A successful music experience starts with you. The parent is essential in creating a successful music lesson experience. When parents are excited about music, the students start to see music as a fun experience rather than a chore.
These first three posts will be focused on making your child’s music experience better. If you have found that your child is starting to view piano as a chore, implementing just a few of these tips can help kindle the fire of curiosity and learning for them.
Be their biggest fan
Becoming your child's biggest fan can be exhausting a times. Honestly, they may even hurt your ears at first with their practicing. Encouraging them despite that is what makes the difference in a child's performance and practice. And not only does it help them with piano, but it can affect them immensely as an individual. Peggy O'Mara said, "The way we talk to our children becomes their inner voice." Make sure their inner voice is the right one.
I think it’s so interesting that when a kid has a big soccer game, we pack up the lawn chairs, stake our claim close to the field, and cheer loud enough to embarrass them in front of their friends. If they win or lose, we even take them to ice cream to celebrate their achievement. When it comes to music lessons however, we say, “Go practice your music,” and ignore their achievements. Children need just as much encouragement in their piano playing as in their soccer game, maybe more. They need someone that will tell them they are improving and that the work is worth it.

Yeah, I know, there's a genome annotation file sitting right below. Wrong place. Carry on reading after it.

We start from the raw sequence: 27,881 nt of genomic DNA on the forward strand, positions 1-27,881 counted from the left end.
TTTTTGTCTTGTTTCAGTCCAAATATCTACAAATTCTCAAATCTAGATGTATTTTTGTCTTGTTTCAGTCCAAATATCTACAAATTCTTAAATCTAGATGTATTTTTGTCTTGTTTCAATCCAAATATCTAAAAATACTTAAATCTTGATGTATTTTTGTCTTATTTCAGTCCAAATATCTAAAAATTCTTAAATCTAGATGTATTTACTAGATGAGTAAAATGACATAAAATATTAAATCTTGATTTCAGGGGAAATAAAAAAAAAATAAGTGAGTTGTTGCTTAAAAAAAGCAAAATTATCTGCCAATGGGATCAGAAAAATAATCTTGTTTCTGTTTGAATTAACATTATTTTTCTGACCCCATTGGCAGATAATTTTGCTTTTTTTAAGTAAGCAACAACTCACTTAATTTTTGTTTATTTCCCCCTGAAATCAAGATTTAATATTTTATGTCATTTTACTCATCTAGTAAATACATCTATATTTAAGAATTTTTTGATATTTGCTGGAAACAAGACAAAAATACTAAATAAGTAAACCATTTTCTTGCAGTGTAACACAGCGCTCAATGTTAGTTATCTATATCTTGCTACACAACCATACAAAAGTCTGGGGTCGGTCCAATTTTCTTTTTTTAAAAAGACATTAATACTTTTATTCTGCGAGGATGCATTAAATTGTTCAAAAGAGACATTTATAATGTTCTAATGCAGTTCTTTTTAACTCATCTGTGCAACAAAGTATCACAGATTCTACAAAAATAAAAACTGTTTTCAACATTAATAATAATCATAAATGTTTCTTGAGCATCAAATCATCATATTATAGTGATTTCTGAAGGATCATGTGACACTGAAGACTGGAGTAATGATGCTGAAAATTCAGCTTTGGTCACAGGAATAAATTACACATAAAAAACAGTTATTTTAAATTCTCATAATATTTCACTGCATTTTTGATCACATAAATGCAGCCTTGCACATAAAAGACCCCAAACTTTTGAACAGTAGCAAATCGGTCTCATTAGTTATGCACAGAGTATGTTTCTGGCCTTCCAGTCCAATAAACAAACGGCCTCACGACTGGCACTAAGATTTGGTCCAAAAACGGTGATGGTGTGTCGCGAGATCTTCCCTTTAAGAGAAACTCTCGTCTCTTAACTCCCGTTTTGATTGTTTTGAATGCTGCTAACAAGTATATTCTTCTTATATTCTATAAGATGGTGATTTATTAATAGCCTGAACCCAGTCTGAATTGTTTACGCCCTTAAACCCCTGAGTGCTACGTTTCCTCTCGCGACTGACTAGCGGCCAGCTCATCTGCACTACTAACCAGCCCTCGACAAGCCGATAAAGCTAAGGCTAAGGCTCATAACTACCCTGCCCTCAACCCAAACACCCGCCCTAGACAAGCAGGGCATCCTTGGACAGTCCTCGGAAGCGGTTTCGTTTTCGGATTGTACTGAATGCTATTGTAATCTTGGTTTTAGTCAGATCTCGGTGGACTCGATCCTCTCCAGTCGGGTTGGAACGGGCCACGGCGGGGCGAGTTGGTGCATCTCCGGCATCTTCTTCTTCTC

Expose your child to a variety of music
Make your home a musical place. Try listening to musicals in the car on the way to school or taking time to watch a concert at the local high school. Expose them to all kinds of music. Listen to some Blue Man Group with their odd use of everyday objects or African drumming on YouTube. What does music in India sound like compared to music in Sweden? The world is filled with music, and the more kids experience it, the more they will enjoy good music and want to create their own.
Play with your student
This doesn't have to be just music games, though those serve both purposes of learning music and boosting creativity. The point is, you don’t need to know how to play the piano to play with your child. Sit in on the next lesson or two. You’ll be surprised at how quickly you can catch on. Have them teach you a simple music game they have learned. Games help students learn more about the world and boosts their creativity. We all know kids can make a game out of anything. Encourage them to come up with games. They start to make connections in their brain their never had before.
Encourage your child to teach what they know
Start with asking them to play for you a song they are learning. Compliment their good work and ask them what certain parts of the music mean. You don't have to know anything about music to do this. All you have to do is ask them why they played loud or soft, how they knew what knots to play, anything. When a child teaches, they cement that concept in their mind. Not only that, but it shows them that you care about what they are learning.
Take a few of these ideas and start implementing them today. The great thing about them is that you don't have to start these when your child first starts learning to play. You can use them at any point along the way. When you use these steps, piano becomes a part of them, not just something they have to do for 30 minutes a day.
Annah grew up in Minnesota, but now lives in Rexburg. She is a visual communication major at Brigham Young University - Idaho, and also works at Love Family Piano. She grew up helping her family with her piano playing skills by editing songs her mother had written and writing duets for her clarinet-playing brother so they could play together. While serving in the Utah Salt Lake City West LDS mission, she accompanied a mission choir under the direction of Marshall McDonald, along with accompanying solos and group numbers. Annah has also served as pianist and organist in her local congregation. She loves being able to mix her love for communication and piano. Visit her personal blog and see what else she is up to.